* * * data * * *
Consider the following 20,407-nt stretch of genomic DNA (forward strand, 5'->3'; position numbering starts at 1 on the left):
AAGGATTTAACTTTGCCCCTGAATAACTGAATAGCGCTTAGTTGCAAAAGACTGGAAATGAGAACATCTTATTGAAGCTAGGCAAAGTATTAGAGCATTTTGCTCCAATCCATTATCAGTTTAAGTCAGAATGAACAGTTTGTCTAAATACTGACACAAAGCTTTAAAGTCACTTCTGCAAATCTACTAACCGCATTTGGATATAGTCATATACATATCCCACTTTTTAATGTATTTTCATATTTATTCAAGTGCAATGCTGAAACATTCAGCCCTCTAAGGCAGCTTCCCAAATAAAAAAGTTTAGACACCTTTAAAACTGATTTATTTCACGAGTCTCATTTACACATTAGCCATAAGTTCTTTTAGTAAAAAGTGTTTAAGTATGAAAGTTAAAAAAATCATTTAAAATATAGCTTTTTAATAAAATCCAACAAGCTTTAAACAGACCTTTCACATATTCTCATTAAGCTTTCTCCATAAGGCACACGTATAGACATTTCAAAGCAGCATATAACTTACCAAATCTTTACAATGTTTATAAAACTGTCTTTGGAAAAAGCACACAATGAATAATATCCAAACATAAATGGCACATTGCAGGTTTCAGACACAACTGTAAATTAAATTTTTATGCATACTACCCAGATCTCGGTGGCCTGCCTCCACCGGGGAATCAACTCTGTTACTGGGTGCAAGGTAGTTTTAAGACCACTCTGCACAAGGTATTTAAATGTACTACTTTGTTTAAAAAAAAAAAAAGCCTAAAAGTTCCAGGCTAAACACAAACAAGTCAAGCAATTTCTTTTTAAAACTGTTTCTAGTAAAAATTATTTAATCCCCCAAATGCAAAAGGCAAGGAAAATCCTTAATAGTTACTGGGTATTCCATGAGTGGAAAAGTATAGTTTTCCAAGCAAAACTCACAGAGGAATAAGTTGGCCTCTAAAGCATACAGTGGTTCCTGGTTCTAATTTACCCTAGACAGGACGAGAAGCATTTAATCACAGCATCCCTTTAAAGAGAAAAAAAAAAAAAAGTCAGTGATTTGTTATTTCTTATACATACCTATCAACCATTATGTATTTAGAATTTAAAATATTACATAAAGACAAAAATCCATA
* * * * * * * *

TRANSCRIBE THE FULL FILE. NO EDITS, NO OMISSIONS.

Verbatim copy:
Consider the following 20,407-nt stretch of genomic DNA (forward strand, 5'->3'; position numbering starts at 1 on the left):
AAGGATTTAACTTTGCCCCTGAATAACTGAATAGCGCTTAGTTGCAAAAGACTGGAAATGAGAACATCTTATTGAAGCTAGGCAAAGTATTAGAGCATTTTGCTCCAATCCATTATCAGTTTAAGTCAGAATGAACAGTTTGTCTAAATACTGACACAAAGCTTTAAAGTCACTTCTGCAAATCTACTAACCGCATTTGGATATAGTCATATACATATCCCACTTTTTAATGTATTTTCATATTTATTCAAGTGCAATGCTGAAACATTCAGCCCTCTAAGGCAGCTTCCCAAATAAAAAAGTTTAGACACCTTTAAAACTGATTTATTTCACGAGTCTCATTTACACATTAGCCATAAGTTCTTTTAGTAAAAAGTGTTTAAGTATGAAAGTTAAAAAAATCATTTAAAATATAGCTTTTTAATAAAATCCAACAAGCTTTAAACAGACCTTTCACATATTCTCATTAAGCTTTCTCCATAAGGCACACGTATAGACATTTCAAAGCAGCATATAACTTACCAAATCTTTACAATGTTTATAAAACTGTCTTTGGAAAAAGCACACAATGAATAATATCCAAACATAAATGGCACATTGCAGGTTTCAGACACAACTGTAAATTAAATTTTTATGCATACTACCCAGATCTCGGTGGCCTGCCTCCACCGGGGAATCAACTCTGTTACTGGGTGCAAGGTAGTTTTAAGACCACTCTGCACAAGGTATTTAAATGTACTACTTTGTTTAAAAAAAAAAAAAGCCTAAAAGTTCCAGGCTAAACACAAACAAGTCAAGCAATTTCTTTTTAAAACTGTTTCTAGTAAAAATTATTTAATCCCCCAAATGCAAAAGGCAAGGAAAATCCTTAATAGTTACTGGGTATTCCATGAGTGGAAAAGTATAGTTTTCCAAGCAAAACTCACAGAGGAATAAGTTGGCCTCTAAAGCATACAGTGGTTCCTGGTTCTAATTTACCCTAGACAGGACGAGAAGCATTTAATCACAGCATCCCTTTAAAGAGAAAAAAAAAAAAAAGTCAGTGATTTGTTATTTCTTATACATACCTATCAACCATTATGTATTTAGAATTTAAAATATTACATAAAGACAAAAATCCATA